Georgia Senator Questions AG Garland Regarding Failures of DOJ to Accurately Report Prison Deaths

Jon Ossoff By Mr.Election – Own work, CC BY-SA 4.0, commons.wikimedia.org

By Cynthia Hoang-Duong

WASHINGTON, DC. – During a Senate Judiciary Committee Department of Justice oversight hearing this week, Sen. Jon Ossoff (D-Georgia) questioned Attorney General Merrick Garland about the failure of the Department of Justice to count at least 1,000 deaths in local and state prison facilities throughout the U.S.

This “disturbing” statistic, charged the senator, emerged from the reports of the Ossoff-led Permanent Subcommittee on Investigations following its 10-month investigation into the U.S. prison system in 2022.

Ossoff began his line of questioning by citing his bipartisan investigation’s finding that the DOJ unsatisfactorily implemented the Death in Custody Reporting Act (DCRA).

The DCRA instructs states to report to the DOJ data on the number of prisoners who die in their custody, and serves to promote transparency and assist the DOJ in discovering civil and human rights violations, according to the senator’s office.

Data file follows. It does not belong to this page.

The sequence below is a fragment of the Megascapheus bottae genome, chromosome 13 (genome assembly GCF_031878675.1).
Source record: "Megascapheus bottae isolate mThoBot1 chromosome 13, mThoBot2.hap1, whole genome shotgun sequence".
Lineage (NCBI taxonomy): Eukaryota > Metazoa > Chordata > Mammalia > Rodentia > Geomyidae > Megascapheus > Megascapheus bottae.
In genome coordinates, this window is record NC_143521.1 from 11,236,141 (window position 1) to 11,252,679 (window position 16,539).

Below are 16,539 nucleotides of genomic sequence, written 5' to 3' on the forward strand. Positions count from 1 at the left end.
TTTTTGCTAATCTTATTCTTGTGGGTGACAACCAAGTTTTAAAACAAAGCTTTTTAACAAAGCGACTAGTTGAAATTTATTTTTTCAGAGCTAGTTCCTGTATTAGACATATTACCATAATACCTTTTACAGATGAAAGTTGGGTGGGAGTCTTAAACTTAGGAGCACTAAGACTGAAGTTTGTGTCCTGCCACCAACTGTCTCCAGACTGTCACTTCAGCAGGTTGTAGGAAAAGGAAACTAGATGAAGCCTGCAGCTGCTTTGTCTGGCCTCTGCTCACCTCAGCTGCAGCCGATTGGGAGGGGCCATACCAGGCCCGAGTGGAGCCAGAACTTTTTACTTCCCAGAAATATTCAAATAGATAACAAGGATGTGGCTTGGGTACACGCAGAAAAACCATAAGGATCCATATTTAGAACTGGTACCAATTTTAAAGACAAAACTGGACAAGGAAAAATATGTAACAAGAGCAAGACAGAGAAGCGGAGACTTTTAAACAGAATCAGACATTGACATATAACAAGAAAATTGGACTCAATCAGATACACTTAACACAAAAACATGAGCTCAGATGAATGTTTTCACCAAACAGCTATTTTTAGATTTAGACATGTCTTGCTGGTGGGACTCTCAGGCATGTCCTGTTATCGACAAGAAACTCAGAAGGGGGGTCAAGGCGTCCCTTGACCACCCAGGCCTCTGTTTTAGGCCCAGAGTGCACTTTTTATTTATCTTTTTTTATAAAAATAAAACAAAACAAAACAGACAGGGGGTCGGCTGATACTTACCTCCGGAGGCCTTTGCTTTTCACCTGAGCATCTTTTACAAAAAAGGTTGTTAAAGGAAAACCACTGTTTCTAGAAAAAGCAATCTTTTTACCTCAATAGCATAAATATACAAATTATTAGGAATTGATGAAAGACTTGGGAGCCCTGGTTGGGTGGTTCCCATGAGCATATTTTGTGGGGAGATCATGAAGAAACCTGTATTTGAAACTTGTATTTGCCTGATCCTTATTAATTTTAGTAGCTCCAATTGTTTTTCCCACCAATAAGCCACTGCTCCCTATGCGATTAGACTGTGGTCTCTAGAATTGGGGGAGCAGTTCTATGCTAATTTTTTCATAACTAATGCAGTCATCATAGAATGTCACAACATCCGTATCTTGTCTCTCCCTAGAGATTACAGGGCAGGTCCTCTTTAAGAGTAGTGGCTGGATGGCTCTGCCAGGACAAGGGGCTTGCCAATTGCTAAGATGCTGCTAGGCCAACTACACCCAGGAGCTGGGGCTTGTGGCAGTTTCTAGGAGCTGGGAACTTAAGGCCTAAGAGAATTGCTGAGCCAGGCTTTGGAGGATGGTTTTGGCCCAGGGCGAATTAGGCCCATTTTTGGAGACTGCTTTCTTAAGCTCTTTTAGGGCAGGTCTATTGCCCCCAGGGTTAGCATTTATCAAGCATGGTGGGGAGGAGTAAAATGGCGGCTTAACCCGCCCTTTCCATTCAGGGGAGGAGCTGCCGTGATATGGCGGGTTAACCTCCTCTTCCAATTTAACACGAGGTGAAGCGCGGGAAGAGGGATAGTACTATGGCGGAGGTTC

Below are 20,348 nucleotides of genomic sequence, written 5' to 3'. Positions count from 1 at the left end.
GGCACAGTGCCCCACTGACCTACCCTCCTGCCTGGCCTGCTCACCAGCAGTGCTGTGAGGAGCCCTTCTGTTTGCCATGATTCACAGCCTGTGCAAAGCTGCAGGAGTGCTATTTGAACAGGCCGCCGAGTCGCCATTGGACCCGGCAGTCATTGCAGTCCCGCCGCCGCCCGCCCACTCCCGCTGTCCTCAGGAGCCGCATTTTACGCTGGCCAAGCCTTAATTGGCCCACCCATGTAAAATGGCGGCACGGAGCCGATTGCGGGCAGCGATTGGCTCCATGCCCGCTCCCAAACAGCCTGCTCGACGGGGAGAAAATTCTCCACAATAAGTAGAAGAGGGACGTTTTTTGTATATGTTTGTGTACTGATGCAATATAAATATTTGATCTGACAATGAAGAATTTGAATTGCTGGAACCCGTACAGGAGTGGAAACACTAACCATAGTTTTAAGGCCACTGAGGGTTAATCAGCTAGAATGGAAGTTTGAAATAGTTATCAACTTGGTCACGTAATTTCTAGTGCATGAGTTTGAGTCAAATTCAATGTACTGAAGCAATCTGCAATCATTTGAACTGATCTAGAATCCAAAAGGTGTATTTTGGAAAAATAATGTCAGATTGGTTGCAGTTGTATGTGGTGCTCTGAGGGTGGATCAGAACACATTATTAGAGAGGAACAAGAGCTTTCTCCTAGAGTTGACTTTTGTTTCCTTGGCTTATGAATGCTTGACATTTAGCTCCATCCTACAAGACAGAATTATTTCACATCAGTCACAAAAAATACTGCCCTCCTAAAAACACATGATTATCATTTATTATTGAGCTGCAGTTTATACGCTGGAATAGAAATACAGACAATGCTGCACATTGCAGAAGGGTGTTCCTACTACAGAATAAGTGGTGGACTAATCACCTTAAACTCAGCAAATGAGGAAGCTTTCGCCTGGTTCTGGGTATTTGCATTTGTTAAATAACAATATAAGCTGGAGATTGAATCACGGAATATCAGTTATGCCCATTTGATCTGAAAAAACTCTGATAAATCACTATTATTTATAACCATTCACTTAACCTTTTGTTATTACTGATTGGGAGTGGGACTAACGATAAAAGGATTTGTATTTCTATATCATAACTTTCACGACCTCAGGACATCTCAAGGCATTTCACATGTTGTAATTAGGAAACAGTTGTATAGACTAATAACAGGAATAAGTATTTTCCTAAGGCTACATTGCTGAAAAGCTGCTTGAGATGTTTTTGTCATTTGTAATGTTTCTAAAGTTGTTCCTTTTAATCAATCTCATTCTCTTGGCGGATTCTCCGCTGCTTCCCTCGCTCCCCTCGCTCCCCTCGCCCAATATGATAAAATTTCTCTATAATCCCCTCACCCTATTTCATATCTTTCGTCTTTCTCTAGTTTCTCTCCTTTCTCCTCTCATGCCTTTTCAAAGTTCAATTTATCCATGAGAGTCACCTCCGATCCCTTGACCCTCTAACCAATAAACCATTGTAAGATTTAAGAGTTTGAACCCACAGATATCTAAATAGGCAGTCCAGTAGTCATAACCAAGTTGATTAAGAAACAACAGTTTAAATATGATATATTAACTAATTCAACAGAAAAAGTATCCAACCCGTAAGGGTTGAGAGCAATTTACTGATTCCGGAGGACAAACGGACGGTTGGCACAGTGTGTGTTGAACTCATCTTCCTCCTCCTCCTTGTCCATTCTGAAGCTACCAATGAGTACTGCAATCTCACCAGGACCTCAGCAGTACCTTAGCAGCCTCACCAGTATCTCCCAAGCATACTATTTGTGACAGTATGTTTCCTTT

However, as Ossoff claimed, nearly 1,000 deaths were uncounted and the DOJ had not publicly disclosed information collected by the DCRA since 2019.

Based on these findings, the senator pressed AG Garland to restate the DOJ’s commitment to release the DCRA data to the public.

The attorney general explained that because reporting data is voluntary in U.S. states, it is difficult for the department to accurately report prison deaths. He admitted that he was unfamiliar with the appropriations of the act. However, if it did facilitate public reporting, he agreed the department should have presented it.

Senator Ossoff critiqued the lack of attention given to addressing the failures of the DOJ to fulfill the DCRA requirements. He repeated his ask to the attorney general to express his commitment to personally oversee the correction of the issue and guarantee that it is remedied.

Attorney General Garland responded in the affirmative.

Ending this part of the hearing, the senator emphasized, “This needs to be fixed. Folks are dying in prisons and jails. The public needs to know who’s dying, where they’re dying. You at the Department need to know who’s dying, where they’re dying, in order for you to … bring the kinds of civil rights enforcement that you’re pursuing in Georgia.”

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